Showing posts from May, 2010
The Samford team, consisting of me (James R. Strange) and Aaron Carr, arrived in Tel Aviv without incident at around 6:30 pm local time on Tuesday May 25, having spent right at 12 hours in the air, most of which we slept. We were joined on the flight by three other Sepphoreans and around 150 crying infants. Earplugs managed that problem. The drive up to Nazareth was uneventful, and there we met others who had arrived earlier in the day, including four students from USF and UF. Aaron is the only male on the dig younger than 20, so one area supervisor has designated him as the person in charge of moving large stones. Soon a 16-year-old may join him in that honored position.
This year the team is small, numbering only 17 at our strongest, but some are arriving late and the four Florida students leave after only two weeks. Hence, our archaeological goals, which were already quite focused, are now limited by our numbers: we will only take down three balks, and so we will wrap up the Univers…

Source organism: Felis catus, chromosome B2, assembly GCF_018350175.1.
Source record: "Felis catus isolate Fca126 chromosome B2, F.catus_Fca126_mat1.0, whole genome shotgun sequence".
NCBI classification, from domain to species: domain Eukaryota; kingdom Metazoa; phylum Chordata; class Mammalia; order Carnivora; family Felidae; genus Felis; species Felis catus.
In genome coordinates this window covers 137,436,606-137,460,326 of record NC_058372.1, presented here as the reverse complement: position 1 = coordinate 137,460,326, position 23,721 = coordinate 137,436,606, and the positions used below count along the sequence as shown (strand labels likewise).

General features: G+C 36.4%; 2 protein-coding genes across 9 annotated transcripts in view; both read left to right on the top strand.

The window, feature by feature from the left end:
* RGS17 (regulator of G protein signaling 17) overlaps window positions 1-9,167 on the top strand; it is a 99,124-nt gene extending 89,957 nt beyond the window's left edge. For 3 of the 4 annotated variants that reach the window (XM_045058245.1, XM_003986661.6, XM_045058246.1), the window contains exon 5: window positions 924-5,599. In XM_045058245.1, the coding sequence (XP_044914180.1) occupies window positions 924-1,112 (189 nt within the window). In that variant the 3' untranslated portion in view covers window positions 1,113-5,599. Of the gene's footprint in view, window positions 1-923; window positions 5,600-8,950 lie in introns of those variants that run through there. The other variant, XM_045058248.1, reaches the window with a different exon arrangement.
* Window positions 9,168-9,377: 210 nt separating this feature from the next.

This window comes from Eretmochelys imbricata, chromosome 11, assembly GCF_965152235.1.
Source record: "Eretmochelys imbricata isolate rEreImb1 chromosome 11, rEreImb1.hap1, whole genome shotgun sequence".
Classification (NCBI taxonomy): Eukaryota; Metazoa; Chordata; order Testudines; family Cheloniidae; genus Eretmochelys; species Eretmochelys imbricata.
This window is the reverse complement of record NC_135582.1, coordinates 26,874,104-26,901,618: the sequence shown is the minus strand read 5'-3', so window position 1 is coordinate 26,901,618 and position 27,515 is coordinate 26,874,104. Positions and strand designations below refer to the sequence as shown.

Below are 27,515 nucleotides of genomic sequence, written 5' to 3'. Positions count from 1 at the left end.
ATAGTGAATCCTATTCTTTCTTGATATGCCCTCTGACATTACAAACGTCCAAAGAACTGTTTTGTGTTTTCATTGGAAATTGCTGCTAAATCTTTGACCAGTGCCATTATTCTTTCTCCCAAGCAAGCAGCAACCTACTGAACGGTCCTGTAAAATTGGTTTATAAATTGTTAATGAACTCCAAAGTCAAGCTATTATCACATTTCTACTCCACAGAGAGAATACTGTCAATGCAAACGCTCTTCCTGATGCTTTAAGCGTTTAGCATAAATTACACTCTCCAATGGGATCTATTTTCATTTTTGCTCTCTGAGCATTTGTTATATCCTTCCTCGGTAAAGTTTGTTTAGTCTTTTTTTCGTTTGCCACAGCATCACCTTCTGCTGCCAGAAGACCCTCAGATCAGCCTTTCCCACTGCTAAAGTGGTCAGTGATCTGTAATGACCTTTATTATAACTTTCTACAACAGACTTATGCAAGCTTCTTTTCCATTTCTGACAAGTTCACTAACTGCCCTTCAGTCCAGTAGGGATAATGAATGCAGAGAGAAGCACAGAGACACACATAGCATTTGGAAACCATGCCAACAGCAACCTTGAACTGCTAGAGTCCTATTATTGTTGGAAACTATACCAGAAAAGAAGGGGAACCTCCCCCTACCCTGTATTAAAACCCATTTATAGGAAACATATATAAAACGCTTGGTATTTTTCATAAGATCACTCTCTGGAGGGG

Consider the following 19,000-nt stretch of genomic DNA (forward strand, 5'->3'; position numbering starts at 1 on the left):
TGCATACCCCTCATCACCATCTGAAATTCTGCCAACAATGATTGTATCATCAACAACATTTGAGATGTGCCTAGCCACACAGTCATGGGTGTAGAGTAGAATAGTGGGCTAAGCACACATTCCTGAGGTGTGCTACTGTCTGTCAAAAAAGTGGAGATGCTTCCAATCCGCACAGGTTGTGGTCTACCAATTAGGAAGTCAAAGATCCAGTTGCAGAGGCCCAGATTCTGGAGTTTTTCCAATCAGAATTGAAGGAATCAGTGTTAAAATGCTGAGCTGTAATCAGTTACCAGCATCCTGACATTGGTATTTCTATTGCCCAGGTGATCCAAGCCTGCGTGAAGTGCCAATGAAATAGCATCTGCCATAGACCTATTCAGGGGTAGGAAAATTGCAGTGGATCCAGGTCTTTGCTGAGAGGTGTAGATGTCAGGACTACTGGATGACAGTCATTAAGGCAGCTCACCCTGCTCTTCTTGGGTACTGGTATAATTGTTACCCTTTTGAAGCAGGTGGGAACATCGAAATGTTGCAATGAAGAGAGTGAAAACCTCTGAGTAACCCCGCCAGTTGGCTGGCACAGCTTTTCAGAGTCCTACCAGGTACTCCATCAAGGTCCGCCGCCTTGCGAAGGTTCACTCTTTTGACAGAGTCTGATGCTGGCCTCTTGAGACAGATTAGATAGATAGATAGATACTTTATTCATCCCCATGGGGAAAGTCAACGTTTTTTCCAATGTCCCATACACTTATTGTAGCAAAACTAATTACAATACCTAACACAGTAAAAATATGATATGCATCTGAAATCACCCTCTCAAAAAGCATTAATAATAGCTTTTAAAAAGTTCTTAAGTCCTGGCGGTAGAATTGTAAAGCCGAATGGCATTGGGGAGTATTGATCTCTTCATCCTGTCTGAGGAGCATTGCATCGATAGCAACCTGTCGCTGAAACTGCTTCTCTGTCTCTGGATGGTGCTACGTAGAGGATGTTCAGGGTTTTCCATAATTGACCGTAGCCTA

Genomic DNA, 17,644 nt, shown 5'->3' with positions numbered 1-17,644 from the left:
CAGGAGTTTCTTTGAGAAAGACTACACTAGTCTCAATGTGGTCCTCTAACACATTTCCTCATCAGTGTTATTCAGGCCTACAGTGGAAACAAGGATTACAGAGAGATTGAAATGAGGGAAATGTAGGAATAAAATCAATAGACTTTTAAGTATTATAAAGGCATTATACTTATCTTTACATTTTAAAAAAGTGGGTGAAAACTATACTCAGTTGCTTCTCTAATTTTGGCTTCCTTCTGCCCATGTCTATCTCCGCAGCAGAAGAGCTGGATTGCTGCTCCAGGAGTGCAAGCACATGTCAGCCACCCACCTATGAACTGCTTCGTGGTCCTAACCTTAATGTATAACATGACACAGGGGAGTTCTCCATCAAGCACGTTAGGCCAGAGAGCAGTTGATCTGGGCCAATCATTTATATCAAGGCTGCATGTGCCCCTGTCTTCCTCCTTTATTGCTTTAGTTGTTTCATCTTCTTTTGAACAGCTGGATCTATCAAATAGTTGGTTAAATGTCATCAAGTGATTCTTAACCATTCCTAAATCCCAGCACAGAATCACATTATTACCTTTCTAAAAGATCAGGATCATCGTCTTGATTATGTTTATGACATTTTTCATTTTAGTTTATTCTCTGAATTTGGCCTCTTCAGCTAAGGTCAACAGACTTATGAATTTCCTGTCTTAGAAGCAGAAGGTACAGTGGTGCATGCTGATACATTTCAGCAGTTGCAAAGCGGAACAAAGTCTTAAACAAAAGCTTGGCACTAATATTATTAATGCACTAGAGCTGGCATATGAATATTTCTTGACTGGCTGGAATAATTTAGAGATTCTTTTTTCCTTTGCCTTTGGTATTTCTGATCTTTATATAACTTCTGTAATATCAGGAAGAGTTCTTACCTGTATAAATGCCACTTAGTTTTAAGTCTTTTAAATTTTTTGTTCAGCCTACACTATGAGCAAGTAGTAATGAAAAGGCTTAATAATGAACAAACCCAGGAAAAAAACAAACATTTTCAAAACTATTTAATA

Israel 2010

Yom Kippur has long since passed here in Israel (and everywhere else, I suppose), but I think this blog post is some kind of way of atoning for the fact that I never wrote one last year (at least that seems to be how Dr. Strange sees it). He also mentioned failing me (before remembering that I’m not here taking a class). But that’s neither here nor there.

The flight was uneventful, but those are the best kinds of flights. I slept on and off, in between the watching of movies and the eating of meals, and though we were delayed an hour in our departure by a late connecting flight from Nebraska, we made it to Tel Aviv by 6:30 or so the next day (Tuesday, May 25, for those of you keeping track). Dr. James F Strange (affectionately known as “Abuna”) picked us up in Tel Aviv and drove us up to Nazareth, where we enjoyed a hot dinner of roast beef and the companionship of friends both old and new. It was off to bed after dinner, though I stayed up a bit longer, checking email and reading a bi…